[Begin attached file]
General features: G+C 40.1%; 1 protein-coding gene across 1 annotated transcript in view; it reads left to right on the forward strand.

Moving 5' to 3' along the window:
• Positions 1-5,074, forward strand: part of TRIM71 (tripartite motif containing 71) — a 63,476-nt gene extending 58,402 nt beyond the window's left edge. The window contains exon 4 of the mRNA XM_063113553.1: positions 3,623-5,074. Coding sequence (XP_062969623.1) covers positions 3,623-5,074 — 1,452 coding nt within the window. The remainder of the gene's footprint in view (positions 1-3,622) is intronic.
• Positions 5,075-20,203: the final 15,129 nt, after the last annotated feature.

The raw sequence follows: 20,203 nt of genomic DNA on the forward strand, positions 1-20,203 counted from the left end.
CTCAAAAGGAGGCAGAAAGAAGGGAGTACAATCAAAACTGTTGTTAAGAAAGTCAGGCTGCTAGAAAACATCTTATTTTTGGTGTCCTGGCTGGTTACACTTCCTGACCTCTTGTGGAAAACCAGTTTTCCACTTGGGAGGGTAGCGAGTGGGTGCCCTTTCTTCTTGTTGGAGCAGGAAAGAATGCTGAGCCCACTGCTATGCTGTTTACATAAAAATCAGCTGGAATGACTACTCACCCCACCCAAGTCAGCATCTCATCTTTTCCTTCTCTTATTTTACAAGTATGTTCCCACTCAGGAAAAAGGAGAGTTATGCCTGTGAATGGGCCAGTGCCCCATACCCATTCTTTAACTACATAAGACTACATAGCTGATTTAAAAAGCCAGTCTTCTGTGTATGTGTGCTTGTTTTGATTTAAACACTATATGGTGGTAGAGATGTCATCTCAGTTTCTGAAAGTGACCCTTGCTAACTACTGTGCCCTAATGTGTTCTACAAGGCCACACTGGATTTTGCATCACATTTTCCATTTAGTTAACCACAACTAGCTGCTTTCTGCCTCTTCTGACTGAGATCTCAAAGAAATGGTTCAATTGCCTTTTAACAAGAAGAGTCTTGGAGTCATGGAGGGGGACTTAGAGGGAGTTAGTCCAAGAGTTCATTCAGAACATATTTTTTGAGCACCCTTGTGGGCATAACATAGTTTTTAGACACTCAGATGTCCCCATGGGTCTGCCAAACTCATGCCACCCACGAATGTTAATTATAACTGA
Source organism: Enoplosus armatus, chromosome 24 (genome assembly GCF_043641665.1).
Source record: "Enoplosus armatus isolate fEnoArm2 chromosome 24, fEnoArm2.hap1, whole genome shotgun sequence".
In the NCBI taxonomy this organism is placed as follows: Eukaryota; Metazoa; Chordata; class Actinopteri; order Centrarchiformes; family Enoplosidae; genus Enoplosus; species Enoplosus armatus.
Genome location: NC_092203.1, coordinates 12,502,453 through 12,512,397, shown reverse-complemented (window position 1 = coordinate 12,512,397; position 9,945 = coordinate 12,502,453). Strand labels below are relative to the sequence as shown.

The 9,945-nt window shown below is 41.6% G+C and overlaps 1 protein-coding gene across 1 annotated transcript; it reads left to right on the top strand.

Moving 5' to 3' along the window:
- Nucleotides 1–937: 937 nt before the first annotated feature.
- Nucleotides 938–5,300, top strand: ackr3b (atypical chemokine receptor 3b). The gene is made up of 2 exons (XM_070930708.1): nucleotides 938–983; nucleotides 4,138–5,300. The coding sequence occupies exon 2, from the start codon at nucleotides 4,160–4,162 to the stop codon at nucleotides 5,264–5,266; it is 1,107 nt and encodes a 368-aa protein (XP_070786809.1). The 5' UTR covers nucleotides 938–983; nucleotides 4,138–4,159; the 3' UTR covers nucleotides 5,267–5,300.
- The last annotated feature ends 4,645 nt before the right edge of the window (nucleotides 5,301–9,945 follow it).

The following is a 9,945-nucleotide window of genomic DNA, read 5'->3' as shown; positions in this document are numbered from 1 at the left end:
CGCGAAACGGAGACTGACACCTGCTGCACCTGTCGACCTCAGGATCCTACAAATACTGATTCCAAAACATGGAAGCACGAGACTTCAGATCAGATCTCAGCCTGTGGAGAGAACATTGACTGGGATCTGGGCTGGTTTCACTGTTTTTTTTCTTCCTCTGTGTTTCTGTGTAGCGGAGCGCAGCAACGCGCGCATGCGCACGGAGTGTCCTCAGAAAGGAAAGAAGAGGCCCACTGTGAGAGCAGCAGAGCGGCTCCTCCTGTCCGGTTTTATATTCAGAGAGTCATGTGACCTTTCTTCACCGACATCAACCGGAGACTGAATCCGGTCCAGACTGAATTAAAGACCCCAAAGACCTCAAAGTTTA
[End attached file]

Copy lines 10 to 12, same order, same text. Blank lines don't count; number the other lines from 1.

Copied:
Genome location: NC_092203.1, coordinates 12,502,453 through 12,512,397, shown reverse-complemented (window position 1 = coordinate 12,512,397; position 9,945 = coordinate 12,502,453). Strand labels below are relative to the sequence as shown.

The 9,945-nt window shown below is 41.6% G+C and overlaps 1 protein-coding gene across 1 annotated transcript; it reads left to right on the top strand.

Moving 5' to 3' along the window: